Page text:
TiVo Inc. (NASDAQ:TIVO) has had a shaky foundation for much of its life. While it revolutionized the entertainment industry with its digital video recorder that first hit the markets in the late 1990s, it has not been as fortunate as other tech trailblazers, often leaving industry observers to wonder if its story will end in bankruptcy.
The problem for TiVo is the harsh reality that almost all satellite and cable companies now offer their own similar, and less expensive, generic DVR service. For example Time Warner Cable Inc. (NYSE:TWC) utilizes devices from Cisco System Inc.'s (NYSE:CSCO) Scientific Atlanta, and Verizon Communications Inc.'s (NYSE:VZ) FiOS TV service uses Motorola Inc. (NYSE:MOT) boxes.
So, it may come as no surprise that TiVo reported Wednesday a net loss of $2.92 million, or 3 cents per share, and says the next quarter won't be much brighter.
A potential hope for the company is continued patent litigation. The Alviso, Calif., company filed a patent lawsuit against AT&T Inc. (NYSE:T) and Verizon for violating three patents that involve multimedia time warping system, time shifting multimedia content streams and an automatic playbook overshoot correction system.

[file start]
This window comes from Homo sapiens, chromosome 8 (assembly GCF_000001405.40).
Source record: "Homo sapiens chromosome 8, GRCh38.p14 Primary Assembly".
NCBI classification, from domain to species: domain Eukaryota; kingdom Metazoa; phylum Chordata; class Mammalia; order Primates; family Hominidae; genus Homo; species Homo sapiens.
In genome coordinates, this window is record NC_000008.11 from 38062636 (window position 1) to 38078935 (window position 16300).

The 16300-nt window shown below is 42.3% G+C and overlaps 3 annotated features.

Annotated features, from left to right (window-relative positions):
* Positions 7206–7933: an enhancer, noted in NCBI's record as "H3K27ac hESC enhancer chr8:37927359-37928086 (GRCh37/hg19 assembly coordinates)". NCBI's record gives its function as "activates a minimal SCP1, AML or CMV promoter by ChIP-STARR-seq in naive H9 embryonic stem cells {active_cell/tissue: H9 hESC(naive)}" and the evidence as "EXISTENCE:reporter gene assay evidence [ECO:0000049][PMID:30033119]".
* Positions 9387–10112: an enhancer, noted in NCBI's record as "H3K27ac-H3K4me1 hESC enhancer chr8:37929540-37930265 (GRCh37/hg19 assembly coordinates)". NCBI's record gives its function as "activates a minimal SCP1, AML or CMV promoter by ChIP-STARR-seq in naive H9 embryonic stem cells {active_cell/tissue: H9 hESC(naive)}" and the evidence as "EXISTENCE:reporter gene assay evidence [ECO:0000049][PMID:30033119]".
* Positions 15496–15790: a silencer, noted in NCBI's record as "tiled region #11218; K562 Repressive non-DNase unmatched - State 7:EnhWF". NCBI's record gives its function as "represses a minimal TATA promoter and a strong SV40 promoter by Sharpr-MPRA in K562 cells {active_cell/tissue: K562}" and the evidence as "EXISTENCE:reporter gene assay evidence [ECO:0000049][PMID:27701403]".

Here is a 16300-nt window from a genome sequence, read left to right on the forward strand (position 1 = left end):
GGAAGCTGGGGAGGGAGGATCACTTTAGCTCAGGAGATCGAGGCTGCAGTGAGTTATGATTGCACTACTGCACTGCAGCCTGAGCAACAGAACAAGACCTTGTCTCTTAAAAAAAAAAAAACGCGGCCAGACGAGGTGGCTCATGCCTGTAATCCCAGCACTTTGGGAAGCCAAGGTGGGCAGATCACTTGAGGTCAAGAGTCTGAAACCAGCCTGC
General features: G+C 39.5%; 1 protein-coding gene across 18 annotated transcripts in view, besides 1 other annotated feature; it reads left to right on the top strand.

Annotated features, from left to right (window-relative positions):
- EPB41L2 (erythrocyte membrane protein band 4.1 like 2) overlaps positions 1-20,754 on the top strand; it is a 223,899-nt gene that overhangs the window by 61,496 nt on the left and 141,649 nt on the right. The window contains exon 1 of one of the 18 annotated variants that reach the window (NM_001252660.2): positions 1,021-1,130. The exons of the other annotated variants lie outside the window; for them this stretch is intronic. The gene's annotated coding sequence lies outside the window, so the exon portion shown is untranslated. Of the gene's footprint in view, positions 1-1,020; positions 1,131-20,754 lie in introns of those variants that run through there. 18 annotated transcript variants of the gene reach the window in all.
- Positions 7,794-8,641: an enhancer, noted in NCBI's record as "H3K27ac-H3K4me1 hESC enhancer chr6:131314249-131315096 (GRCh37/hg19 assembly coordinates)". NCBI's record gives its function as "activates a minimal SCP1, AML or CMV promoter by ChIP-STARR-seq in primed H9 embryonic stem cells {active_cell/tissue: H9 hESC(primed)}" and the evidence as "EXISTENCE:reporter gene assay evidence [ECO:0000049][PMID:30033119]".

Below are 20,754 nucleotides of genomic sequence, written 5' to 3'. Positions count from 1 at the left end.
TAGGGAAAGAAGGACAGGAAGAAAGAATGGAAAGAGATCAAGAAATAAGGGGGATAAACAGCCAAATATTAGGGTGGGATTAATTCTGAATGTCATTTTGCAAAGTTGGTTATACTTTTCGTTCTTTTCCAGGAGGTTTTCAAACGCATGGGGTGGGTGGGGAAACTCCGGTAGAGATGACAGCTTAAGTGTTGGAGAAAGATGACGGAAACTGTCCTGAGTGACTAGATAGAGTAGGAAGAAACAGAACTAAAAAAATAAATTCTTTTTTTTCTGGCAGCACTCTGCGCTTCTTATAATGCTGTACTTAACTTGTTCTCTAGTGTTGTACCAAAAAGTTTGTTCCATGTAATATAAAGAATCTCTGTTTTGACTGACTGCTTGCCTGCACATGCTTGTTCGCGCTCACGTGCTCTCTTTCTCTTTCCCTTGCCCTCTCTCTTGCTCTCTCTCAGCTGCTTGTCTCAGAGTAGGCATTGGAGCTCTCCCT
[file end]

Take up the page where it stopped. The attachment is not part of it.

The company already has had some success with a similar suit against EchoStar Corp. (NASDAQ:SATS):
On the intellectual property front, we scored a significant victory this quarter when EchoStar was found to be in contempt in the United States District Court, Eastern District of Texas. EchoStar is currently appealing the contempt order. The Court of Appeals stayed the injunction while it considers the appeal. We expect that there will be a hearing on this matter in the November timeframe. Additionally, along with the contempt order TiVo was also awarded $103 million in damages covering the original appeal stay period.
But fighting a satellite TV provider is different than challenging the massive Ma Bell and her offspring -- two companies that know a great deal about legal proceedings. - Gerald Magpily